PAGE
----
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Tom Smart, Deseret News
Utah's Rod Talaeai (75), coach Ron McBride, center, and other Utes celebrate an overtime win in 1998.
It's about time to honor two coaches who brought so much to the University of Utah. Ute fans should look forward to it.

SALT LAKE CITY — The most successful college basketball coach the state of Utah has ever seen, was honored nine days ago with a framed jersey, an autographed basketball and a brief ceremony in front of appreciative fans.

No, Rick Majerus wasn't honored by the University of Utah, but by Saint Louis University for winning the 500th game of his career.

Never mind the fact that just 79 of his victories have come at Saint Louis, where he began coaching in April of 2007. About two-thirds of those 500 victories came at Utah, where Majerus coached for 15 seasons (1989-2004).

Since abruptly resigning late in the 2004 season, Majerus has never been honored for his accomplishments at Utah, where besides winning 323 games (losing only 95), he took his team to the Sweet 16 four times, including one trip to the Elite Eight and another to the NCAA Finals in 1998.

Soon after leaving Utah, Majerus became an analyst with ESPN. He actually took the job at USC before backing out four days later citing his mother's health as a reason. He flirted with a couple more coaching jobs before landing the Saint Louis job four years ago.

After three so-so seasons, followed by the first losing season of his career in 2010-11, Majerus is enjoying his best season in St. Louis with a 10-1 record so far.

When he won No. 500 on Dec. 10, in typical Majerus fashion, the coach nearly missed the ceremony because he was upset with his team's performance in a lackluster 10-point victory over Illinois-Springfield.

According to the St. Louis Post-Dispatch, Majerus "made a beeline for the locker room" after the victory, while his players stood at midcourt waiting to present him with an autographed ball and members of the dance team stood at the baseline with a framed SLU jersey with number 500 on it.

Finally, his assistant coaches were able to coax him back to the floor..

Later Majerus said, "I was mad about the game, and I wasn't going to come back." He said he was upset with how his team had played and was acting like a "petulant little kid."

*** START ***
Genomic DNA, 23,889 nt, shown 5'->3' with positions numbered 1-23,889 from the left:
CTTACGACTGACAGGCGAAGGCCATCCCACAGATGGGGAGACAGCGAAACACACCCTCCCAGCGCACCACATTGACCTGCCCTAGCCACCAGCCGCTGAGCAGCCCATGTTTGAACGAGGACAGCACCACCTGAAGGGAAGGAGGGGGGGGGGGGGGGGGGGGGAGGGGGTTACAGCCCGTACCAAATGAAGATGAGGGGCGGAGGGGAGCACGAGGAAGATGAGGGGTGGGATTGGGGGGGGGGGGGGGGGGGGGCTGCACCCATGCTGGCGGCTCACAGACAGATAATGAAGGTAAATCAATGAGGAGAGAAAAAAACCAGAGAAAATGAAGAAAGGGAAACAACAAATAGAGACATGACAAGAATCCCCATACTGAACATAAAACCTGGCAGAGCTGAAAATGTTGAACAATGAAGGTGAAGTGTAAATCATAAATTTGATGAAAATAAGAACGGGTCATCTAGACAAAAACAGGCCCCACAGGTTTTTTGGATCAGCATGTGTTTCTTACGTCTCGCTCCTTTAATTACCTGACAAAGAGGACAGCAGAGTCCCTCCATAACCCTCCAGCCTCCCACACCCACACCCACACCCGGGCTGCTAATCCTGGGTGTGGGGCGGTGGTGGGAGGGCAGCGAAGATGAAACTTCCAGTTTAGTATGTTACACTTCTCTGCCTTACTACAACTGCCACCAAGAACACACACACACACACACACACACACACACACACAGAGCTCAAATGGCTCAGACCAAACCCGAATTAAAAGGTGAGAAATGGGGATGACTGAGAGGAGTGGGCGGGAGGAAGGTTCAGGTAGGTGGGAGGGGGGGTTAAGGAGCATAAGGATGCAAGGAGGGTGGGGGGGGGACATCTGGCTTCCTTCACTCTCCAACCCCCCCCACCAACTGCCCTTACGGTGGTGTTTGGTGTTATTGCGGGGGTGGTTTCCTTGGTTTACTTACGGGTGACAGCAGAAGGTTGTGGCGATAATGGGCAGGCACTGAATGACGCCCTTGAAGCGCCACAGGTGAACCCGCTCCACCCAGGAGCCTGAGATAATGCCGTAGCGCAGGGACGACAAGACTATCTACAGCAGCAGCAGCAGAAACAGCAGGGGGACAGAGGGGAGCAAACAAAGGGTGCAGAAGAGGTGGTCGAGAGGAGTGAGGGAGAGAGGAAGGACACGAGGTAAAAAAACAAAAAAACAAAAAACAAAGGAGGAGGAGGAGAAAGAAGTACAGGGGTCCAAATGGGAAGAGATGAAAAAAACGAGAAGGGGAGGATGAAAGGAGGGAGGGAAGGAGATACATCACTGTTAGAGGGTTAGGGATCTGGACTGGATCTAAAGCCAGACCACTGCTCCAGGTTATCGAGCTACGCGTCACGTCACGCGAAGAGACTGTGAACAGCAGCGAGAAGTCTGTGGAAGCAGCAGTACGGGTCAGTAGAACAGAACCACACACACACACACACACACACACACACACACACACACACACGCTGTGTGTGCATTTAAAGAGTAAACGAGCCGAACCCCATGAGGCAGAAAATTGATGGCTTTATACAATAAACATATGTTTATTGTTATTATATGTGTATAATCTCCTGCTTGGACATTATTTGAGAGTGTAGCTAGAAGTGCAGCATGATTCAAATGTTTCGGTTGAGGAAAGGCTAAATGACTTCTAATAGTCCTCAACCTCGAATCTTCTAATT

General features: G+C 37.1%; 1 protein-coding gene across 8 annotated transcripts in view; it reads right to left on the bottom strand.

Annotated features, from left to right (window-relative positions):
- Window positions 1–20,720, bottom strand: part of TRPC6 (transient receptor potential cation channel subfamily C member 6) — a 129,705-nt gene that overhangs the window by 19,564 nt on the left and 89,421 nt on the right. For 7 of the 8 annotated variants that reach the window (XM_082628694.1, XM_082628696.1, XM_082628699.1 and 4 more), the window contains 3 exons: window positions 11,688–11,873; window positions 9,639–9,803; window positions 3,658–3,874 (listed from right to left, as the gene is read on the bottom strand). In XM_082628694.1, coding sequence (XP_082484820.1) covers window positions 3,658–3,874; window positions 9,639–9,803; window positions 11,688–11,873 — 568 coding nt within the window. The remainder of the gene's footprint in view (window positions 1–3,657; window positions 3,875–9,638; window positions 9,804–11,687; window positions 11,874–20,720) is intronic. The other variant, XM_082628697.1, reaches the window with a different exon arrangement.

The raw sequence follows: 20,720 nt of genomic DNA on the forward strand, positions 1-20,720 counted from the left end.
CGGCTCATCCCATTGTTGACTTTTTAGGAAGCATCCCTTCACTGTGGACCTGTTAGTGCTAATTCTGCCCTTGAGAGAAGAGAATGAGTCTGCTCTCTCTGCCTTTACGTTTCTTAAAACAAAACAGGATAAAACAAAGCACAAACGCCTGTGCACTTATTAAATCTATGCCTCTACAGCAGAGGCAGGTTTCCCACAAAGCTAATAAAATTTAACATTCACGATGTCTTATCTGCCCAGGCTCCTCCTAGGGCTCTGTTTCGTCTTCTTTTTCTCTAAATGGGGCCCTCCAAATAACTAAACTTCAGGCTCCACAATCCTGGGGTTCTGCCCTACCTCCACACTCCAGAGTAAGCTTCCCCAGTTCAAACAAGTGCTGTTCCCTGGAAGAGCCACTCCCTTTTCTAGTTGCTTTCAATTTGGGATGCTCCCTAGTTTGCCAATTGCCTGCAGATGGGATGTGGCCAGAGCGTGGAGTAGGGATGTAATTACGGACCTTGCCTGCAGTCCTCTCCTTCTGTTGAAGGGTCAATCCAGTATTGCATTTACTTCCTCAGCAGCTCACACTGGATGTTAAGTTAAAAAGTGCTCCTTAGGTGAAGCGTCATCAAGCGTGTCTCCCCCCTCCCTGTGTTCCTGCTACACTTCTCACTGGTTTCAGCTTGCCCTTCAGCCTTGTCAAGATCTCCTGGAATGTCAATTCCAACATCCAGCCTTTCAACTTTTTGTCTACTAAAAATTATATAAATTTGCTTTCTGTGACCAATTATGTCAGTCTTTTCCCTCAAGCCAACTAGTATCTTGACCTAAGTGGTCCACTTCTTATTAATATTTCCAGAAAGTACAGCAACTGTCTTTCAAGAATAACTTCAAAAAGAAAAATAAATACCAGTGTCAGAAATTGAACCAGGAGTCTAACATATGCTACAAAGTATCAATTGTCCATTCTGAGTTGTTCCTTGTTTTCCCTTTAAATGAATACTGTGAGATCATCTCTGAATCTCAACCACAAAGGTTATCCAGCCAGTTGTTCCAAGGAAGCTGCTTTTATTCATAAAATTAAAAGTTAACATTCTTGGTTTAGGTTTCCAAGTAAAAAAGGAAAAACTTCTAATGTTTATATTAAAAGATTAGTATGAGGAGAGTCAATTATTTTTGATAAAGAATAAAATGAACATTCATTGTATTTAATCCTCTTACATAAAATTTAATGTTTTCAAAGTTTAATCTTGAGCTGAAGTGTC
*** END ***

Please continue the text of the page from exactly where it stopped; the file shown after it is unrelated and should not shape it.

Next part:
While at Utah, Majerus was famous for missing his radio or TV shows or keeping media waiting for more than an hour on occasion. But he was very good at winning games and has never been properly honored for his accomplishments since he left nearly eight years ago.

When I asked Utah athletics director Chris Hill last week, he was emphatic that the U. has plans to honor Majerus, although no time has been set.

"We've talked about it a lot and it's the right thing to do," Hill said. "We have to decide what is appropriate and meaningful."

Hill said figuring out the right time is problematic as long as Majerus is coaching college basketball. Some people thought this might be his final season after last year's 12-19 mark and losing assistant Alex Jensen in the offseason. But with his team playing so well, perhaps he'll keep going another couple of years.

I've always wondered what Majerus' reaction would be to being honored by the U. Although he has made several visits back to the state, it's usually been as unobtrusive as possible with no fanfare or interviews. For the most part, he's cut off ties with all but a few Utah folks.

I would have called to get Majerus' take on having his white sweater or whatever hoisted to the Huntsman Center rafters, but I knew what the response would be.

Over the 10-year period I covered Majerus, I must have talked to him at least 100 times on the phone, usually in the wee hours of the morning at his hotel and we got along fine. But when I called him for some comments on a story on the 10-year anniversary of the 1998 NCAA runner-up team, I got 30 seconds with him with a "tell everyone I'm doing fine" before the click.

This was a couple of weeks after an Albuquerque reporter told me he spent close to an hour visiting with Majerus, who reminisced about the best restaurants in town and his games against the Lobos.

So I hope when the time is right that Majerus will happily return to Utah where a sold-out Huntsman Center will give the big man his due for his remarkable 15-year run at Utah.

Besides Majerus, the Utes also need to honor Ron McBride, who coached at Utah for nearly the same period of time as Majerus although with not the same degree of success.

Honoring McBride should be much easier.

Despite an initial bitterness, McBride has generally been on good terms with the university and is proud of the groundwork he laid for the Ute football program that has seen so much success over the past decade.

Hill said the U. also has plans to honor McBride and I'm guessing it may come as early as next season now that McBride has retired from Weber State.

It's about time to honor two coaches who brought so much to the University of Utah. Ute fans should look forward to it.

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